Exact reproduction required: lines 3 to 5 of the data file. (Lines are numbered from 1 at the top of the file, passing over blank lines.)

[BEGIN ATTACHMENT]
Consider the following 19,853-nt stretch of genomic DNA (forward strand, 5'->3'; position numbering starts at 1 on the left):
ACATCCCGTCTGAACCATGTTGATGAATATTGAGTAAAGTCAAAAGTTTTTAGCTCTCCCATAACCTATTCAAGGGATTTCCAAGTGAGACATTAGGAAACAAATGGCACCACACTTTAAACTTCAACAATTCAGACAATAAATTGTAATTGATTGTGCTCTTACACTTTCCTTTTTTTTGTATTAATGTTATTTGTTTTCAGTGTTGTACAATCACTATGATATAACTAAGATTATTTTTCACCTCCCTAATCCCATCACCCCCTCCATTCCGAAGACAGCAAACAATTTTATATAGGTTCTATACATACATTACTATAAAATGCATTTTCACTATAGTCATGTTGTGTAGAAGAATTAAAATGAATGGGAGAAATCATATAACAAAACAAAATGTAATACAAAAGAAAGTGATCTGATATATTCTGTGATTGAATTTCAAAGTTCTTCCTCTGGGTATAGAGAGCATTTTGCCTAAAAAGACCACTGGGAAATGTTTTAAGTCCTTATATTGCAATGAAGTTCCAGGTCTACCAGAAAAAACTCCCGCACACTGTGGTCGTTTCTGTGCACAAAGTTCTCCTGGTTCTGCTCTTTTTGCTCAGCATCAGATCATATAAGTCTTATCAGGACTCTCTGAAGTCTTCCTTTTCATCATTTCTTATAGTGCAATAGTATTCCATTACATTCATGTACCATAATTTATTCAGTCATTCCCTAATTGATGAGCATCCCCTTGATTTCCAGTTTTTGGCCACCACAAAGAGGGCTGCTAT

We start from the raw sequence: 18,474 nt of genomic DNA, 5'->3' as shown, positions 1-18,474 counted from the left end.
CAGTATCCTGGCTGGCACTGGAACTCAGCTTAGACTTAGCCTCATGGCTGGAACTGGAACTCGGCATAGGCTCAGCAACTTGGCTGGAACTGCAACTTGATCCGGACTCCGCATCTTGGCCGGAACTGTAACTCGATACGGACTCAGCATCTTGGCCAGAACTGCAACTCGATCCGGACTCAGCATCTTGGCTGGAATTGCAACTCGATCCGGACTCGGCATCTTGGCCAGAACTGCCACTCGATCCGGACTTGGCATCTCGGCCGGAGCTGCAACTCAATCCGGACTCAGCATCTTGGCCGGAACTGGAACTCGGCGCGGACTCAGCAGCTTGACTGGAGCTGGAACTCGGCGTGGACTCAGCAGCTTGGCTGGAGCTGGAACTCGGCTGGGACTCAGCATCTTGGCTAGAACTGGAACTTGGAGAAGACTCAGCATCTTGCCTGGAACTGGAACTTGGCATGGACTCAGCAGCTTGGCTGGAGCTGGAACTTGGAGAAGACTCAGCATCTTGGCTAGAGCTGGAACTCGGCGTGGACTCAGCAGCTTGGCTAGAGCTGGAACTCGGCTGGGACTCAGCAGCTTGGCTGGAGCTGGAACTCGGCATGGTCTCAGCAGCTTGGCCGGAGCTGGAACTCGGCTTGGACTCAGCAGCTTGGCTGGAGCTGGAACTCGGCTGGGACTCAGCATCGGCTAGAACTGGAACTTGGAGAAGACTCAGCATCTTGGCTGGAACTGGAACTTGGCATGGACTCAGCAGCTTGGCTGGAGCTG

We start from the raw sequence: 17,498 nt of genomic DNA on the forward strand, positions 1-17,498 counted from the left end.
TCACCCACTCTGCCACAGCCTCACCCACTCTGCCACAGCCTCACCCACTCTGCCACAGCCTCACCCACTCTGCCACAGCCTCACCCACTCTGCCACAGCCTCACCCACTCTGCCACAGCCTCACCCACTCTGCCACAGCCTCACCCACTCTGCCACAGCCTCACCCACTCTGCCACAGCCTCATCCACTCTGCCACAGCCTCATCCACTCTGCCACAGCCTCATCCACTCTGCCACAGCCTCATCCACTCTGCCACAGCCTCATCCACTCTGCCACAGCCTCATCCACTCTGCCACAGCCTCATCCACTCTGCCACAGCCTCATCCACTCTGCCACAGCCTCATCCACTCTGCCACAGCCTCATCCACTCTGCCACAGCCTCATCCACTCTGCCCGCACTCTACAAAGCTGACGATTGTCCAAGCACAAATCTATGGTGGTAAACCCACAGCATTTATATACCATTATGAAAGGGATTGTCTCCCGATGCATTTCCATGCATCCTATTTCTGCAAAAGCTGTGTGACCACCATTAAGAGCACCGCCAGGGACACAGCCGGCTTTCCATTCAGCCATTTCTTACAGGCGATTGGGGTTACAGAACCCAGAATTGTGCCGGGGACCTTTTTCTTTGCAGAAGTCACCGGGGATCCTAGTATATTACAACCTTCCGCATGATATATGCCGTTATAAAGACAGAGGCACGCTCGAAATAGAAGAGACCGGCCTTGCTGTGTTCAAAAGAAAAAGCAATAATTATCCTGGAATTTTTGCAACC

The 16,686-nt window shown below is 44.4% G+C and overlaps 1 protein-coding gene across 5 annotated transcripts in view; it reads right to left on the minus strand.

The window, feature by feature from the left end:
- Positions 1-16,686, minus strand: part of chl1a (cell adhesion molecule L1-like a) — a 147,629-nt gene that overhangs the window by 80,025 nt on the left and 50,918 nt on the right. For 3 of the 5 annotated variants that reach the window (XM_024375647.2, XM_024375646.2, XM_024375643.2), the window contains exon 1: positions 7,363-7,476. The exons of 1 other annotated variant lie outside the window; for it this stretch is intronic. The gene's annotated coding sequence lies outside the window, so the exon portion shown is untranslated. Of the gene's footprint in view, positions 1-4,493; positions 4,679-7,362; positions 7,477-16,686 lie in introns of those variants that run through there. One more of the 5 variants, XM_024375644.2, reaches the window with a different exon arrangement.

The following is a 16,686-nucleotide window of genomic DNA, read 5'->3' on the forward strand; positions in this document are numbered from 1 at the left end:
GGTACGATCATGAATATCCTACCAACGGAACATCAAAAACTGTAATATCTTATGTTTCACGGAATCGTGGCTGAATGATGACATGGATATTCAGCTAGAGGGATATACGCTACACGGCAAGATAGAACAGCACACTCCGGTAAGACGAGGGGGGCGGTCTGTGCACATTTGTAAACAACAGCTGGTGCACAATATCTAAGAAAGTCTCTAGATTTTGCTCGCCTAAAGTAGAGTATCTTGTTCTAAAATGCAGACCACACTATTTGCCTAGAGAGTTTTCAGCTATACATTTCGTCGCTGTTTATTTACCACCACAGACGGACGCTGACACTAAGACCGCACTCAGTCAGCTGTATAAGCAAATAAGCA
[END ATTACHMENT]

We start from the raw sequence: 18,474 nt of genomic DNA, 5'->3' as shown, positions 1-18,474 counted from the left end.
CAGTATCCTGGCTGGCACTGGAACTCAGCTTAGACTTAGCCTCATGGCTGGAACTGGAACTCGGCATAGGCTCAGCAACTTGGCTGGAACTGCAACTTGATCCGGACTCCGCATCTTGGCCGGAACTGTAACTCGATACGGACTCAGCATCTTGGCCAGAACTGCAACTCGATCCGGACTCAGCATCTTGGCTGGAATTGCAACTCGATCCGGACTCGGCATCTTGGCCAGAACTGCCACTCGATCCGGACTTGGCATCTCGGCCGGAGCTGCAACTCAATCCGGACTCAGCATCTTGGCCGGAACTGGAACTCGGCGCGGACTCAGCAGCTTGACTGGAGCTGGAACTCGGCGTGGACTCAGCAGCTTGGCTGGAGCTGGAACTCGGCTGGGACTCAGCATCTTGGCTAGAACTGGAACTTGGAGAAGACTCAGCATCTTGCCTGGAACTGGAACTTGGCATGGACTCAGCAGCTTGGCTGGAGCTGGAACTTGGAGAAGACTCAGCATCTTGGCTAGAGCTGGAACTCGGCGTGGACTCAGCAGCTTGGCTAGAGCTGGAACTCGGCTGGGACTCAGCAGCTTGGCTGGAGCTGGAACTCGGCATGGTCTCAGCAGCTTGGCCGGAGCTGGAACTCGGCTTGGACTCAGCAGCTTGGCTGGAGCTGGAACTCGGCTGGGACTCAGCATCGGCTAGAACTGGAACTTGGAGAAGACTCAGCATCTTGGCTGGAACTGGAACTTGGCATGGACTCAGCAGCTTGGCTGGAGCTG

We start from the raw sequence: 17,498 nt of genomic DNA on the forward strand, positions 1-17,498 counted from the left end.